Since Nixon Dick Cheney has pushed for more executive powers





In July 1987, then-Rep. Dick Cheney, the top Republican on the committee investigating the Iran-Contra scandal, turned on his hearing room microphone and delivered, in his characteristically measured tone, a revolutionary claim.

President Ronald Reagan and his top aides, he asserted, were free to ignore a 1982 law at the center of the scandal. Known as the Boland Amendment, it banned U.S. assistance to anti-Marxist militants in Nicaragua.

"I personally do not believe the Boland Amendment applied to the president, nor to his immediate staff," Cheney said.

Most of Cheney's colleagues did not share his vision of a presidency empowered to bypass U.S. laws governing foreign policy. The committee issued a scathing, bipartisan report accusing White House officials of "disdain for the law."

Cheney refused to sign it. Instead, he commissioned his own report declaring that the real lawbreakers were his fellow lawmakers, because the Constitution "does not permit Congress to pass a law usurping presidential power."

The Iran-Contra scandal was not the first time the future vice president articulated a philosophy of unfettered executive power -- nor would it be the last. The Constitution empowers Congress to pass laws regulating the executive branch, but over the course of his career, Cheney came to believe that the modern world is too dangerous and complex for a president's hands to be tied. He embraced a belief that presidents have vast "inherent" powers, not spelled out in the Constitution, that allow them to defy Congress.

Cheney bypassed acts of Congress as defense secretary in the first Bush administration. And his office has been the driving force behind the current administration's hoarding of secrets, its efforts to impose greater political control over career officials, and its defiance of a law requiring the government to obtain warrants when wiretapping Americans. Cheney's staff has also been behind President Bush's record number of signing statements asserting his right to disregard laws.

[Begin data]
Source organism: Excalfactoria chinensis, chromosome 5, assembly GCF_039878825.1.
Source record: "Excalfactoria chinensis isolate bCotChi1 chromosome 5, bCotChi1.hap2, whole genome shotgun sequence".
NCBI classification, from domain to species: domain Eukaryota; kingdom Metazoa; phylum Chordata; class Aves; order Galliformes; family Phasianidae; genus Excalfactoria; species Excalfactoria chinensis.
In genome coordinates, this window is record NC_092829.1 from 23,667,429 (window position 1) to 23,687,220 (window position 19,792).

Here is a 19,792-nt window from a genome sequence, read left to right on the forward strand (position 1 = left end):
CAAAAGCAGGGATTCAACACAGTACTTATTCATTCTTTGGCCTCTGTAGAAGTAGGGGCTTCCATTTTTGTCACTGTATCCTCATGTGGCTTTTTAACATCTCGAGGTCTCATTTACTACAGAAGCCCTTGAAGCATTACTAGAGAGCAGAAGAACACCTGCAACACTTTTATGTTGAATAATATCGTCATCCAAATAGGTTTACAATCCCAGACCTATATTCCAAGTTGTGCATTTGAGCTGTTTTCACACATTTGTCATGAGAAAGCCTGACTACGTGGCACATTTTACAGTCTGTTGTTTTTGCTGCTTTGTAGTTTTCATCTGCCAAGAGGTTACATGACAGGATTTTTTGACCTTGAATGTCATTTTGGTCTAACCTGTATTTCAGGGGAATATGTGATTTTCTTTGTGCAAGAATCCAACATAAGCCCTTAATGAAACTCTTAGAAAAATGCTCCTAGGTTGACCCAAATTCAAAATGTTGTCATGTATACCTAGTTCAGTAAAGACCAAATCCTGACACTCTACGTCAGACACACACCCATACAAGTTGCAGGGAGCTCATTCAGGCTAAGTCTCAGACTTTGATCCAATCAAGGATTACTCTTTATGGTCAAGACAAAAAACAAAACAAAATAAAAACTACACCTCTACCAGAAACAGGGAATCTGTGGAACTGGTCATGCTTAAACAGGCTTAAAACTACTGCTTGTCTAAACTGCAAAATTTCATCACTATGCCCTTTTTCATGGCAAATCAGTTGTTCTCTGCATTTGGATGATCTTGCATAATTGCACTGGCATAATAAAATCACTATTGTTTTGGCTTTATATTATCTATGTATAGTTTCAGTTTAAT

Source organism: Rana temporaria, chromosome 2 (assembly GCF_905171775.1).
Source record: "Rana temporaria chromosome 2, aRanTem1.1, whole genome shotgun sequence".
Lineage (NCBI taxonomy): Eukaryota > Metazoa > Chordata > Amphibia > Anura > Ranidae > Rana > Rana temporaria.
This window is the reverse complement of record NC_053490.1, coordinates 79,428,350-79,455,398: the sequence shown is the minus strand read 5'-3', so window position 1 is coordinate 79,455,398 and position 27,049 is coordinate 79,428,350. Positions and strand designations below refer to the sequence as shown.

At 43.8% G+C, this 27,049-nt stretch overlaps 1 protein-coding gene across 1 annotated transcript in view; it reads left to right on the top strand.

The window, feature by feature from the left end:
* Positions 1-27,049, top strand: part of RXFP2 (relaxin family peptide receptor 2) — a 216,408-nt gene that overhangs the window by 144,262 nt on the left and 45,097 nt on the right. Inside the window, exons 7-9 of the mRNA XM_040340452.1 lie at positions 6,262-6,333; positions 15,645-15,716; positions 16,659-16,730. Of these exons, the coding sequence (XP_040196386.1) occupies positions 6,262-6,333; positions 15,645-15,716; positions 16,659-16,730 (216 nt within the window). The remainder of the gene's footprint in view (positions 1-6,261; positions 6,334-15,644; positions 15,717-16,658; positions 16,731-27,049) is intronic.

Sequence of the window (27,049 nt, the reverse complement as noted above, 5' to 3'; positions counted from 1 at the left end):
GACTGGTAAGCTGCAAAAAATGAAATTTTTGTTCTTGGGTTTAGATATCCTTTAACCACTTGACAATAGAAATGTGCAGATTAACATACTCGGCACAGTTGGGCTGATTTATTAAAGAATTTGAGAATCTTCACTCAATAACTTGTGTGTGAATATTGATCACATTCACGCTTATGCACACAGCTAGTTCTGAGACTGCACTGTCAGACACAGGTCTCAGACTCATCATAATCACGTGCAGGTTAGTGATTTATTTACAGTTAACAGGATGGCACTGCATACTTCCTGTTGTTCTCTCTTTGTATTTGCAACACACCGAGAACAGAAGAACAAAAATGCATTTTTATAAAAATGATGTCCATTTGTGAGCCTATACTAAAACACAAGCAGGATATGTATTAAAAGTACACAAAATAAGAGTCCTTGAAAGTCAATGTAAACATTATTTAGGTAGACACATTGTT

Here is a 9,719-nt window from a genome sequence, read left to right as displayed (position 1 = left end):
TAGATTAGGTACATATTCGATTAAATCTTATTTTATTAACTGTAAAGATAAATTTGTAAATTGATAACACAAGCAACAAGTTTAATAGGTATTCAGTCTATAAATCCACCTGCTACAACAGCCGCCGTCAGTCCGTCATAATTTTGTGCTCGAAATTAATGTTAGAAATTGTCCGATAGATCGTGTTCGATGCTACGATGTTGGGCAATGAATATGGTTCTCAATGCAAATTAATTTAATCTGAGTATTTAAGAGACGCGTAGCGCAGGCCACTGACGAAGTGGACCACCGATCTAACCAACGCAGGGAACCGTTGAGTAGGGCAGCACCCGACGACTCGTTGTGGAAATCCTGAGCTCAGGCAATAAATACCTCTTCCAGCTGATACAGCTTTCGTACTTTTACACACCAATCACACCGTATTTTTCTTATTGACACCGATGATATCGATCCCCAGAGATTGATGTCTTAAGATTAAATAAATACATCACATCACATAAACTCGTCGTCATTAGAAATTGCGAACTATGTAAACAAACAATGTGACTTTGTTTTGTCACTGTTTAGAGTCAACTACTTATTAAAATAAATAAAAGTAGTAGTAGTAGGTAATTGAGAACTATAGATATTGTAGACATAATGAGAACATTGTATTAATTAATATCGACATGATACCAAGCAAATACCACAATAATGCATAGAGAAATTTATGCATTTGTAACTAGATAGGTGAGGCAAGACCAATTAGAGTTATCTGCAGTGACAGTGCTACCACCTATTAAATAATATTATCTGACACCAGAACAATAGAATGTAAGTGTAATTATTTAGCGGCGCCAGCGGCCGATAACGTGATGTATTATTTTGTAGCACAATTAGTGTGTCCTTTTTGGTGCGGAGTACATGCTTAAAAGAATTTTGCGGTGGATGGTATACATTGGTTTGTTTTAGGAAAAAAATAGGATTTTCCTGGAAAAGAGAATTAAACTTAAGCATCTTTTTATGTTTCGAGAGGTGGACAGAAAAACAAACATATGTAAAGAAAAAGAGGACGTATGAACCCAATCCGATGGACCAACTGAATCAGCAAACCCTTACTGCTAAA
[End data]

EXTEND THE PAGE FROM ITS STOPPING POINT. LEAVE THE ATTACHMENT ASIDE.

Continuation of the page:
A close look at key moments in Cheney's career -- from his political apprenticeship in the Nixon and Ford administrations to his decade in Congress and his tenure as secretary of defense under President George H.W. Bush -- suggests that the newly empowered Democrats in Congress should not expect the White House to cooperate when they demand classified information or attempt to exert oversight in areas such as domestic surveillance or the treatment of terrorism suspects....

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DeWayne Edward Benson - 12/12/2006

Cheney as a well known anti-Constitutional individual would be well aware that the dictitorial power of the Executive Office is not in ignoring the US Constitution, it is in the un-Constitutional "Emergency War Powers" found nowhere in the Constitution, and therefore completely illegal under US Law.
This "Emergency War Powers" was most famously used during the Civil War, when do to division there was not a legitimate majority found in the US Legislature. To keep gov going Lincoln issued Emergency War Power Executive Order's.
It was not until Pres-FD Roosevelt that this power was illegally re-instated.
This Presidential Executive Orders under Emergency War Powers still has America under the emergency of three past wars, not to mention a number of undeclared wars.
It has been used illegally for everything under the sun since 1943, on occassion illegally used to use US-Military against US citizens, the most dastardly in my opinion was in the murder of WACO Davidian women and children.
Does Congress have the power to terminate this un-Constitutional Presidential (DEM/GOP) power, yes. Have they ever terminated this un-Constitutional Emergancy War Powers... no.


DeWayne Edward Benson - 12/12/2006

Cheney as a well known anti-Constitutional individual would be well aware that the dictitorial power of the Executive Office is not in ignoring the US Constitution, it is in the un-Constitutional "Emergency War Powers" found nowhere in the Constitution, and therefore completely illegal under US Law.
This "Emergency War Powers" was most famously used during the Civil War, when do to division there was not a legitimate majority found in the US Legislature. To keep gov going Lincoln issued Emergency War Power Executive Order's.
It was not until Pres-FD Roosevelt that this power was illegally re-instated.
This Presidential Executive Orders under Emergency War Powers still has America under the emergency of three past wars, not to mention a number of undeclared wars.
It has been used illegally for everything under the sun since 1943, on occassion illegally used to use US-Military against US citizens, the most dastardly in my opinion was in the murder of WACO Davidian women and children.
Does Congress have the power to terminate this un-Constitutional Presidential (DEM/GOP) power, yes. Have they ever terminated this un-Constitutional Emergancy War Powers... no.

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